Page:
- the Company chosen for the investment cannot be already controlled by the investor at the time of the application. The Investor Committee requires alterity between the investor and the target company. Situations where the Company is already controlled by a close family member (spouse, parent or sibling) of the investor may also result in a rejection of the application as they may be interpreted as an attempt to circumvent the requirement.
When investing in Italian Bonds, the following should be highlighted:
The investor has to buy bonds with a residual maturity of no less than two years. However, given the specific circumstances of the investor, it is often advisable to buy bonds with at least 5 years of residual maturity. In fact, once the Italian bonds are cashed, the investor loses the possibility to renew the investor residence permit. On the other hand, after 5 years of continuous residency in Italy, the investor gains the possibility to do without the investor status and apply for permanent residency in Italy. More information on the Italian “Permanent” Residence permit can be found on Lexia’s website dedicated to Italian Immigration Law and Regulations.
When aiming at an investor visa through a donation, the following should be highlighted:
The donation of at least 1,000,000 should be in favour of a no-profit entity (eg. association or foundation) to support a project in the specific aforementioned fields.
The donation has to be carried out through a public deed (namely through a notary). And the application has to include a clear project that will be supported by the donation and its expected social positive effects.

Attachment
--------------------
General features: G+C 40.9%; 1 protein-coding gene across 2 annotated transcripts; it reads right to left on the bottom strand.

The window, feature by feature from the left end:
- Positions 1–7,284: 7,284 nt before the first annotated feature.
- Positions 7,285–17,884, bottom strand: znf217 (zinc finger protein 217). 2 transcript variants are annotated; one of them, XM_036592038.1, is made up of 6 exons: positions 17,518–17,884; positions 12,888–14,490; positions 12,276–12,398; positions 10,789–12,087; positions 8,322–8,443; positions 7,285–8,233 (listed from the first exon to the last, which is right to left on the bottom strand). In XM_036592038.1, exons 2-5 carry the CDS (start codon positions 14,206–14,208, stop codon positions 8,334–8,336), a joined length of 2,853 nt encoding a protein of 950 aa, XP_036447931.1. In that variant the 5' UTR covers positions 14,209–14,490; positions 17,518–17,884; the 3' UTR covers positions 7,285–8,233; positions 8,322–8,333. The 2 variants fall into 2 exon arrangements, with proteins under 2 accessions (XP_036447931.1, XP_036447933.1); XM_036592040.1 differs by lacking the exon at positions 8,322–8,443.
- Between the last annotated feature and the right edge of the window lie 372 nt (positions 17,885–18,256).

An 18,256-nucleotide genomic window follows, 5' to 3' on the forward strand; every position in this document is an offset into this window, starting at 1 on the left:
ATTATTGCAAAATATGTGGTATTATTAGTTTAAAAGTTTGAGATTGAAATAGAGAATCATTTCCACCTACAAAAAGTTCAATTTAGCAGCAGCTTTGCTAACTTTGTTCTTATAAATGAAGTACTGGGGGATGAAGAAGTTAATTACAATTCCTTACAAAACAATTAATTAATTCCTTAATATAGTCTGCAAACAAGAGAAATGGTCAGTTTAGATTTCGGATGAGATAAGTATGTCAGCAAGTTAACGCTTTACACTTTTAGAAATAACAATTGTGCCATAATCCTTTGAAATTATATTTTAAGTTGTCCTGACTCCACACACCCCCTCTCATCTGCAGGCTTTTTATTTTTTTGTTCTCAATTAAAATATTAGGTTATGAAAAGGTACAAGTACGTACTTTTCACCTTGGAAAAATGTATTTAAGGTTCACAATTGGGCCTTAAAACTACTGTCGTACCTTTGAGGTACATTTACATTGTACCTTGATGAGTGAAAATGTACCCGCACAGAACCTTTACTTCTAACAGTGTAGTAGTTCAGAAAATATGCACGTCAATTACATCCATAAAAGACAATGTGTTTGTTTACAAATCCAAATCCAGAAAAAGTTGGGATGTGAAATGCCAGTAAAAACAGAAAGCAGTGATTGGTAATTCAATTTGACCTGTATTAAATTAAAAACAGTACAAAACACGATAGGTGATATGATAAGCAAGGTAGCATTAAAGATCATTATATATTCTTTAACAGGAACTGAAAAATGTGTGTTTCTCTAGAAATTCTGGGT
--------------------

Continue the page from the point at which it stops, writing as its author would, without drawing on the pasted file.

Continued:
There is no direct exclusion of any nationality from accessing the Italian investor visa program. Moreover, the visa applicant can apply either in his/her name or in the name of a foreign legal entity.
A couple of caveats are to be laid out.
When the applicant invests in the name of a foreign legal entity he represents, a “reciprocity” clause conditions the possibility of the foreign entity to invest in Italy by buying shares or stock of an Italian Company to the recognized right of an Italian entity to invest the same in the country of origin of the investor (art. 26 bis para. 3 bis). The Investor Committee verifies the fulfilment of this condition ex officio.
Secondly, in the event that the country of origin of the financial resources that the applicant intends to use is (a) on the list of “High-risk third countries” provided for in Art. 9 of the EU Anti-Money Laundering Directive IV; (b) or on the list of countries and territories with favourable taxation systems (so-called “black listed countries“) identified by the Minister of Economic and Finance; (c) or for any other requirement linked to the verification of the licit provenance of the financial resources, the Committee reserves the right to request the applicant to transfer the funds to a Bank with a registered office in Italy.